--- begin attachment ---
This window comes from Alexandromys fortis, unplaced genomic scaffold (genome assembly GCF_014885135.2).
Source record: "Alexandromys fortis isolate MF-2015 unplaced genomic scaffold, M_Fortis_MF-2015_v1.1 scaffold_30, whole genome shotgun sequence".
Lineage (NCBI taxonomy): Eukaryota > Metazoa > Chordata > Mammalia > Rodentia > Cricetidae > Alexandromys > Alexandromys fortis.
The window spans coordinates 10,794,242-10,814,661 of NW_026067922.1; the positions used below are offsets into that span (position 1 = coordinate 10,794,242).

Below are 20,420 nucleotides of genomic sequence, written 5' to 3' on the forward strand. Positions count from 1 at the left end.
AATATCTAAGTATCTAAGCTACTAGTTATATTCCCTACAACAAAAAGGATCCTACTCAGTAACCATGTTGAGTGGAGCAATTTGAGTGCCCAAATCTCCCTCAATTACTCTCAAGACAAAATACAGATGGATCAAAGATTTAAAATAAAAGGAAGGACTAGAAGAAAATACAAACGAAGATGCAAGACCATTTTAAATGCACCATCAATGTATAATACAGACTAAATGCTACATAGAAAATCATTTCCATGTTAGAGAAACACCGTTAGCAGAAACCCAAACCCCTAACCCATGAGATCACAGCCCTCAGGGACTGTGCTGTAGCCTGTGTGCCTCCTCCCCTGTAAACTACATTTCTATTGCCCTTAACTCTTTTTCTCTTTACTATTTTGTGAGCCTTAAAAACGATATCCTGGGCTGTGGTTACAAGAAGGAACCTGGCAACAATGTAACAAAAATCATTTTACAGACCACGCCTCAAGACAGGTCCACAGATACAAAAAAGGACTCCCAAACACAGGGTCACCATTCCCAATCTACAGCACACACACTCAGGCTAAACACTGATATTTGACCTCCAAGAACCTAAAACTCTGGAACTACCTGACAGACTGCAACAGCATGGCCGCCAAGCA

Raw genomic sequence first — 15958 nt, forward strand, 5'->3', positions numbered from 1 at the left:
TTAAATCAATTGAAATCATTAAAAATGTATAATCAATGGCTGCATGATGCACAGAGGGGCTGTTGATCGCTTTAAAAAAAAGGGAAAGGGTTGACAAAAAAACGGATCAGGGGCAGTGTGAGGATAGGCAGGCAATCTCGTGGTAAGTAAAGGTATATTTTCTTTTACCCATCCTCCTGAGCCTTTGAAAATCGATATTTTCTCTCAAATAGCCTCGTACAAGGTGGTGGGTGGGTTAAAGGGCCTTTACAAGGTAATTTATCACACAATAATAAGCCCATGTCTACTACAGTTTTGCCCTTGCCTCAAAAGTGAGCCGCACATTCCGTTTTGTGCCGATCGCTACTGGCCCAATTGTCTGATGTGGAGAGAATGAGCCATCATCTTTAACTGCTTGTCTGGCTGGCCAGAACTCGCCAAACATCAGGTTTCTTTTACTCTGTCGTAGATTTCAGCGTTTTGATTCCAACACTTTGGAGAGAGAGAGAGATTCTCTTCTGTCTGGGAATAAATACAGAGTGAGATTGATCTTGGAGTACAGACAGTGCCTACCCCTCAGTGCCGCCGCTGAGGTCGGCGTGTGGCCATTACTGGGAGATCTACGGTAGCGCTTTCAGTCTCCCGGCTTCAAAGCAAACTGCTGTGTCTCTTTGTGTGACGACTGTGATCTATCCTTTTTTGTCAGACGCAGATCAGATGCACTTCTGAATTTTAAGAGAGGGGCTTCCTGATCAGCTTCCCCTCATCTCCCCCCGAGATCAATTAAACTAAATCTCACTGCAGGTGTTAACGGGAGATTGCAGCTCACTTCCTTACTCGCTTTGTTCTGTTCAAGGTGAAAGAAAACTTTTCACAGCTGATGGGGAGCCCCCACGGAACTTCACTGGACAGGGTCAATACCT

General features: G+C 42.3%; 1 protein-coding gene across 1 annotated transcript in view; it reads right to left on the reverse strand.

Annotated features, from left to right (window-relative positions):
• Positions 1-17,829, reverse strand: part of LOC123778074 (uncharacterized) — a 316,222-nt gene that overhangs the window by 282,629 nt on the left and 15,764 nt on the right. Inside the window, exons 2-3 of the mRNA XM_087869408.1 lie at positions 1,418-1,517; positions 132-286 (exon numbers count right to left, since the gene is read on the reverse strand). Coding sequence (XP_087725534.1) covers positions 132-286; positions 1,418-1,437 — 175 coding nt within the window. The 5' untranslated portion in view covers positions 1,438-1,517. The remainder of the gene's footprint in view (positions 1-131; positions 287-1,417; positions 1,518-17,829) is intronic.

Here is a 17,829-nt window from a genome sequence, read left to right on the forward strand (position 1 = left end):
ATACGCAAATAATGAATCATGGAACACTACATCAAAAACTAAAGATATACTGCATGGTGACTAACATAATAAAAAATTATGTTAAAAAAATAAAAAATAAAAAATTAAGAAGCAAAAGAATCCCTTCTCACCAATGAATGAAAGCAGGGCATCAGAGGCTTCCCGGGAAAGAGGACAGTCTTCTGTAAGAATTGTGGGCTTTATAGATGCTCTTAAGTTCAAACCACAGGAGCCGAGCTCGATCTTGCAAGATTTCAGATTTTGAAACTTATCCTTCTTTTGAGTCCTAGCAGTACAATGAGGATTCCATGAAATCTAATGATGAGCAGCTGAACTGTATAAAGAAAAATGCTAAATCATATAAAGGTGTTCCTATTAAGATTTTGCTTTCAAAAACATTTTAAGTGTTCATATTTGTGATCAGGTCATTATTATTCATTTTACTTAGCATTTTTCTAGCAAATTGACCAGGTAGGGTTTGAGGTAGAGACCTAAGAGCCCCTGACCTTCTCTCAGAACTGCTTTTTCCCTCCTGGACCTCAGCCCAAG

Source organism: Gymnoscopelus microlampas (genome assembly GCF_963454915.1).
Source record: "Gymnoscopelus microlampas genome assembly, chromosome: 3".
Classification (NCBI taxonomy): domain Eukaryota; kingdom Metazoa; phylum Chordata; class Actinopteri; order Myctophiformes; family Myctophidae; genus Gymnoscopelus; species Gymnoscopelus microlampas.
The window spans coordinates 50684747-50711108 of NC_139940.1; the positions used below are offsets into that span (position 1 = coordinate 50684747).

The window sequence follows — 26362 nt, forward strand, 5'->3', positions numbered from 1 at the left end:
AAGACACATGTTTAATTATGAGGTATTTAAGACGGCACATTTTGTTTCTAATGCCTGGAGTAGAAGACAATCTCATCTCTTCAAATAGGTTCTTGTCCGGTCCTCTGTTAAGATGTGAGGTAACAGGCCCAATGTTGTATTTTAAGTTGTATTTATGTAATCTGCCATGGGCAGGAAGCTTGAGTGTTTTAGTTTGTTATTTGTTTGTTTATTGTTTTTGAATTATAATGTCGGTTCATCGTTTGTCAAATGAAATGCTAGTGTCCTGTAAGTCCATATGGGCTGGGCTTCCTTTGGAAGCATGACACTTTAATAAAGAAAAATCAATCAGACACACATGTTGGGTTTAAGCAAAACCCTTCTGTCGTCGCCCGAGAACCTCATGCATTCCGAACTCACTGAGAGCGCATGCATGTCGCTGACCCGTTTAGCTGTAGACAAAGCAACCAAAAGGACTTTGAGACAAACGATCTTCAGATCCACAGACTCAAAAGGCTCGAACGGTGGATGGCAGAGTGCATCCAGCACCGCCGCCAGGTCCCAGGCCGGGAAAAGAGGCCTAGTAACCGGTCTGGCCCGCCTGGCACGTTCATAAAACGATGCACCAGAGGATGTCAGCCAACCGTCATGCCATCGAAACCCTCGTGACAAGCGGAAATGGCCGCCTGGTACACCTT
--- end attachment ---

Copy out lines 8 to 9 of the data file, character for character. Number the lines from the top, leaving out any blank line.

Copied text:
TTAAATCAATTGAAATCATTAAAAATGTATAATCAATGGCTGCATGATGCACAGAGGGGCTGTTGATCGCTTTAAAAAAAAGGGAAAGGGTTGACAAAAAAACGGATCAGGGGCAGTGTGAGGATAGGCAGGCAATCTCGTGGTAAGTAAAGGTATATTTTCTTTTACCCATCCTCCTGAGCCTTTGAAAATCGATATTTTCTCTCAAATAGCCTCGTACAAGGTGGTGGGTGGGTTAAAGGGCCTTTACAAGGTAATTTATCACACAATAATAAGCCCATGTCTACTACAGTTTTGCCCTTGCCTCAAAAGTGAGCCGCACATTCCGTTTTGTGCCGATCGCTACTGGCCCAATTGTCTGATGTGGAGAGAATGAGCCATCATCTTTAACTGCTTGTCTGGCTGGCCAGAACTCGCCAAACATCAGGTTTCTTTTACTCTGTCGTAGATTTCAGCGTTTTGATTCCAACACTTTGGAGAGAGAGAGAGATTCTCTTCTGTCTGGGAATAAATACAGAGTGAGATTGATCTTGGAGTACAGACAGTGCCTACCCCTCAGTGCCGCCGCTGAGGTCGGCGTGTGGCCATTACTGGGAGATCTACGGTAGCGCTTTCAGTCTCCCGGCTTCAAAGCAAACTGCTGTGTCTCTTTGTGTGACGACTGTGATCTATCCTTTTTTGTCAGACGCAGATCAGATGCACTTCTGAATTTTAAGAGAGGGGCTTCCTGATCAGCTTCCCCTCATCTCCCCCCGAGATCAATTAAACTAAATCTCACTGCAGGTGTTAACGGGAGATTGCAGCTCACTTCCTTACTCGCTTTGTTCTGTTCAAGGTGAAAGAAAACTTTTCACAGCTGATGGGGAGCCCCCACGGAACTTCACTGGACAGGGTCAATACCT

General features: G+C 42.3%; 1 protein-coding gene across 1 annotated transcript in view; it reads right to left on the reverse strand.